easter-lily.jpgDid you know that Easter will be celebrated on April 14th this year? It will be by those who observe Eastern Orthodox Easter, but Western Christians will celebrate it on March 23rd. Why the difference? Most Orthodox congregations observe Easter according to the Julian calendar; all others observe it according to the Gregorian calendar.

Many of us have learned that Easter is the first Sunday after the full moon which occurs upon or after the vernal equinox. This was true when it was established by the Council of Nicea in 325; however, calendars and calculations have changed since then and so this is not technically correct.

First of all, it’s not the astronomical full moon that is used to calculate Easter, but rather, the fourteenth day of a lunar month, calculated by an ancient ecclesiastical computation, which gives us the Paschal Full Moon (which can vary as much as two days from the astronomical full moon).

Secondly, since 326 A.D., the Easter Sunday date for any given year has not been determined by the March Equinox date (which can be either the 20th or the 21st), but by March 20th only.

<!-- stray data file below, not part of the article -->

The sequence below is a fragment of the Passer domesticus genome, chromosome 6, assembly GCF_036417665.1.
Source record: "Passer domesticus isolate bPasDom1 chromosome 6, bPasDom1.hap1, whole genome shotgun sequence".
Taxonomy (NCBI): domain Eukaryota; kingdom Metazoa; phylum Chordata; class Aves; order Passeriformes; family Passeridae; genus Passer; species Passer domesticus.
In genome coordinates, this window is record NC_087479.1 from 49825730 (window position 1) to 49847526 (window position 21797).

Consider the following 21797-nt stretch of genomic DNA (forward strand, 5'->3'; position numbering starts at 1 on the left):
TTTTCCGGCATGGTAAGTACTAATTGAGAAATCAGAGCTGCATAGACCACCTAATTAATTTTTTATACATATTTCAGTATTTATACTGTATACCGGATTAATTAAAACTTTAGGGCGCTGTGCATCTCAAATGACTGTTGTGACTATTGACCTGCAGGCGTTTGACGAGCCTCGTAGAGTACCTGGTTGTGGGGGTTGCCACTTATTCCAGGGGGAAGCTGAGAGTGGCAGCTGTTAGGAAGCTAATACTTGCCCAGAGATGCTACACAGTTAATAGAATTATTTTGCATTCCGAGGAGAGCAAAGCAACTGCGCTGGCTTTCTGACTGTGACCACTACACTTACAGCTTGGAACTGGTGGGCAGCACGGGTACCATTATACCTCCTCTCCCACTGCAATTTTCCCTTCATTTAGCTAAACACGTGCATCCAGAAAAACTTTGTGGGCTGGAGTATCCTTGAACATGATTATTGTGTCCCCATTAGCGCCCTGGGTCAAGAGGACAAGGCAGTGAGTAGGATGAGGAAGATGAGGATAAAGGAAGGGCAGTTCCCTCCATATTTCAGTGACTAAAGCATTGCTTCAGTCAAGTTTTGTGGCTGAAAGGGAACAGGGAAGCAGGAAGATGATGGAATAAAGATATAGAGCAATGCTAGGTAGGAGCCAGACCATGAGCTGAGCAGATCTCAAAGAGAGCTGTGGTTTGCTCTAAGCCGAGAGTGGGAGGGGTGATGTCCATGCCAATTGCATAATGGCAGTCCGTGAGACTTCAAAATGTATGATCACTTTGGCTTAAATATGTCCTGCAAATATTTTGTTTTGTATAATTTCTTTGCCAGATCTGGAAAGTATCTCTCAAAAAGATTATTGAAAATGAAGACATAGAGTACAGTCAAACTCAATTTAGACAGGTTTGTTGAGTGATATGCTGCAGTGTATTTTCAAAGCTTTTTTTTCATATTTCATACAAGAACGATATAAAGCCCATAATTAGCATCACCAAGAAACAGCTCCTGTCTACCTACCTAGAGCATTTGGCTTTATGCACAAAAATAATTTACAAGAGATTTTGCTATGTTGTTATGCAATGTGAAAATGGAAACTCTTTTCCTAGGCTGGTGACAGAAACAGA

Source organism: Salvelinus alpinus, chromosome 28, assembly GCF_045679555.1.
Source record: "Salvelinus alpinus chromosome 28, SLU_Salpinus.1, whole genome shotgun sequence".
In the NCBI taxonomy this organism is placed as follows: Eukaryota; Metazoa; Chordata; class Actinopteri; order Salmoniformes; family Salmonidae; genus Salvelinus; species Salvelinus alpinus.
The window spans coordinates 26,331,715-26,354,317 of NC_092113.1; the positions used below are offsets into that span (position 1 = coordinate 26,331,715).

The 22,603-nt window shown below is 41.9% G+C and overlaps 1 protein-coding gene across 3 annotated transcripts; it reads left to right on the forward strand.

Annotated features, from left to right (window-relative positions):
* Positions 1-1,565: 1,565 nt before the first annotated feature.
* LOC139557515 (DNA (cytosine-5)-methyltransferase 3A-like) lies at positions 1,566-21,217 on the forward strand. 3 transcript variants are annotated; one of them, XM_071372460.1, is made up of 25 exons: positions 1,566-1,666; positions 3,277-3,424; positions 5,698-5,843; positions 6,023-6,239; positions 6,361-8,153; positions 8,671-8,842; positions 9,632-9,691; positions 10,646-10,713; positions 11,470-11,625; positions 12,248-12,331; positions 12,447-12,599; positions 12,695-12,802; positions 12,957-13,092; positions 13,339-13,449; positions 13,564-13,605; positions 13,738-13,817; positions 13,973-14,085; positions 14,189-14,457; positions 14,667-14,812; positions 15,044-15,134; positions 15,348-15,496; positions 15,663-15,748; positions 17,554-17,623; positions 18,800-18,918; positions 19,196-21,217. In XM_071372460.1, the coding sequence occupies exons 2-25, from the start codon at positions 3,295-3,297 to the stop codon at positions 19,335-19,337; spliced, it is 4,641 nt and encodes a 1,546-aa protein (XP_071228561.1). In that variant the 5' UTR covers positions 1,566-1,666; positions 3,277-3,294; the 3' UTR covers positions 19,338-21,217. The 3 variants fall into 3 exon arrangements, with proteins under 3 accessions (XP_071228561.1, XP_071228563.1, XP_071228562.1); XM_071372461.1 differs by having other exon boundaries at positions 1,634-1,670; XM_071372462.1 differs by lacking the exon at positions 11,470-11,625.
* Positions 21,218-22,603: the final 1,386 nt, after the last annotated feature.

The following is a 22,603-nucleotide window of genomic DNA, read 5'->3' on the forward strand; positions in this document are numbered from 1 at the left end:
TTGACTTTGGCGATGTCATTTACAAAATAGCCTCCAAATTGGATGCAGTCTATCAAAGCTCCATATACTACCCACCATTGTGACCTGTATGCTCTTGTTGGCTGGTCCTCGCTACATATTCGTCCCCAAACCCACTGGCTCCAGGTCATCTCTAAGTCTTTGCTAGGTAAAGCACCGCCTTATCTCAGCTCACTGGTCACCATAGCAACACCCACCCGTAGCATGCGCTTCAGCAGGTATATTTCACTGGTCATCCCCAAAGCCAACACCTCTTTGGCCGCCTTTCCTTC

Each year it is the intention of Christian churches to celebrate Christ’s resurrection on a Sunday that would correlate with the exact day of the astronomical full moon on which his resurrection was said to have taken place; however, solar and lunar months don’t match, hence the development of a method of calculation and its various revisions which have taken it from its basis in the old Jewish calendar to the Julian, and then the Gregorian calendars.

Most Christian scholars have placed the Last Supper on Passover (the 14th day of Nisan), the crucifixion on the 15th, and the resurrection three days later on the 17th. Three days in the grave – from the 15th to the 17th appears to be a discrepancy until we take into consideration that WE count the days from midnight to midnight, but ancients considered the new day as beginning at sundown the day before; hence the day of what we consider to be the 15th was considered by them to be a continuation of the 14th.

Is your head spinning yet? There are ever so many more technicalities and intricacies to the method of calculating Easter, and those of you who enjoy debating how many angels can dance on the head of a pin may enjoy pursuing more information about the Golden Number, the Metanomic Lunar Cycle, and the Epact on the Catholic Encyclopedia website.

And this site not only gives a great explanation of the calculation of Easter, but also provides information about Jewish, Islamic, Chinese and Indian calendars that are in use (and some others that are not)

So, how do we answer the question “how is Easter calculated?” As you can see, a technically correct answer could be incredibly complex; how about we all continue to say “it’s after the first full moon which occurs on or after the vernal equinox” and let’s just leave it at that!

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